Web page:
Teacup poodle chases bear up tree in Kirkland man's backyard, dozen sightings of bear in Rose Hill
By CARRIE RODRIGUEZ
Kirkland Reporter Editor
May 18, 2011 · Updated 12:25 PM
A hunter in his spare time, Rose Hill resident Robert Carroll has encountered many bears.
But certainly never in his own backyard.
At approximately 9:30 a.m. Tuesday, Carroll's daughter, 21, was sitting on the porch when she heard rustling noises from the corner of the yard at Carroll's home in the 10700 block of 128th Avenue Northeast in the Rose Hill neighborhood. When an approximately 200-pound black bear approached her within 15 feet, she yelled, "There's a bear in the backyard!"
Carroll ran outside and thought his daughter could be mistaking the bear for a dog. But sure enough, it was a bear.
Carroll wasn't the only one to get a backyard visit by the young black bear.
There were about a dozen sightings of the bear heading north along the Redmond-Kirkland border Tuesday morning, according to Sgt. Kim Chandler, an agent with the state Department of Fish and Wildlife.
"It's an unusual spot to see a bear," Chandler said. "He probably came from the east out of the Redmond Watershed. ... He is coming out of hibernation and he is hungry. So if he smells something he likes, he will stop."
Carroll watched as his Teacup Poodle, Shmoopy, ran straight for the bear and chased it up a tree.
"The bear was really startled - I was not too worried about the dog at the time," recalled Carroll, a Re/Max real estate agent. "I was only thinking, bear in yard! Rose Hill? I have seen coyotes and deer in this neighborhood, but not in a million years did I ever think seeing a bear in this neighborhood was possible."
Chandler, who has worked 36 years for the Department of Fish and Wildlife, said it was the first time he has heard of a bear sighting in the Rose Hill area.
Caroll continued to clap his hands and the bear leaped from the tree over the fence and into his neighbor's yard.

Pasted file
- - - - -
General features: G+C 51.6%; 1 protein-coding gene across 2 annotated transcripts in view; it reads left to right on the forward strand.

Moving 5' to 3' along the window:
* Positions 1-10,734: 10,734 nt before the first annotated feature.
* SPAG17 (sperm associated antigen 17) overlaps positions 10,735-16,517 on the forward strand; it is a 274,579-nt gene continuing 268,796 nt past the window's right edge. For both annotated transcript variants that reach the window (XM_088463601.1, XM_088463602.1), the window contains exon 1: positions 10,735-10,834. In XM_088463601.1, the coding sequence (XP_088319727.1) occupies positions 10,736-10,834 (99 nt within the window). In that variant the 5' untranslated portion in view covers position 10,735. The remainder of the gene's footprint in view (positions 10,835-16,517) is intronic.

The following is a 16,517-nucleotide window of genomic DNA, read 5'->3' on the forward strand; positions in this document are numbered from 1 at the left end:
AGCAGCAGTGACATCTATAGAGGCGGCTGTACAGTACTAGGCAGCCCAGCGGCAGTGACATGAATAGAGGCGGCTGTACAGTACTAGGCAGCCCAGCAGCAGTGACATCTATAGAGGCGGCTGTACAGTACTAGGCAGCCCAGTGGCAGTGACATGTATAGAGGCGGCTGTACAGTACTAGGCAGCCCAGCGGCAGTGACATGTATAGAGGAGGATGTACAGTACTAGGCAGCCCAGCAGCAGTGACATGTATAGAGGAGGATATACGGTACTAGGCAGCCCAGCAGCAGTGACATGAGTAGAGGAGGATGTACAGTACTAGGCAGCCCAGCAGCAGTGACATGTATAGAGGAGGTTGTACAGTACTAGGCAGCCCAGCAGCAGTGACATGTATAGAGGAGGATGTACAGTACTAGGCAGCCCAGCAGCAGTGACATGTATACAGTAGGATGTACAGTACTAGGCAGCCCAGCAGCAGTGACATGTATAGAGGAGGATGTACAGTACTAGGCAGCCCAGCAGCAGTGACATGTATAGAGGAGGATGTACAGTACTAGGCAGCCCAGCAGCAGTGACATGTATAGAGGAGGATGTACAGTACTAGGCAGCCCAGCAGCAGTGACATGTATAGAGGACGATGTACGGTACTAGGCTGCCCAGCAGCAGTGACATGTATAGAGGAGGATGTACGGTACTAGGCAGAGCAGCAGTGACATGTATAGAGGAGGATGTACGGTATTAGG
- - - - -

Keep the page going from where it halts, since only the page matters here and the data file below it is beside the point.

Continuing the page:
Earlier in the morning, the bear was spotted further south in Redmond near Rose Hill Junior High.
At around 6 a.m., Redmond resident Alicia Ames woke up to her German Shepherds barking.
The dogs ran to the kitchen sliding door and were barking hysterically, according to Ames, who lives within a mile of Rose Hill Junior High. She looked out and saw the same black bear in her backyard, which butts up against an open green space next to a Puget Sound Energy easement.
"He wasn't a cub, he didn't look fully grown, but he was at least twice the size of the dogs," said Ames.
She said the bear, which looked like it was sniffing something, saw the dogs and reared up on its hind legs. The bear climbed Ames' 7-foot chain link fence and left.
Ames, who has lived in the area for more than 12 years, said this is the first time she has seen any signs of a bear.
"It was nerve racking, it's one thing to see them on the other side of the fence, but he was in my backyard," said Ames. "It was a bit shocking this morning. We don't have anything in our backyard that is bear attractive, I don't know what was enticing it to our yard."
Because of her home's proximity to Rose Hill Junior High, Ames called 911. After calling 911, she walked around to nearby neighbors to warn them of a possible bear in the area.
Chandler said he got about 10 calls from Redmond and Kirkland residents who spotted the bear. Chandler said agents did not attempt to track down the bear as they felt it may cause more harm than good.
"We haven't tried to track him," Chandler said. "When they are moving like that and then you start to chase them, they could get hit by a car."
Chandler said the bear has probably made it back to a less populated area because bears, in general, are scared off by loud noises and commotion, such as barking dogs and vehicle traffic.
"Hopefully, we won't hear more about him," Chandler said.
Redmond Reporter Editor Bill Christianson contributed to this report.Contact Kirkland Reporter Editor Carrie Rodriguez at firstname.lastname@example.org or 1-425-822-9166 (ext 5050).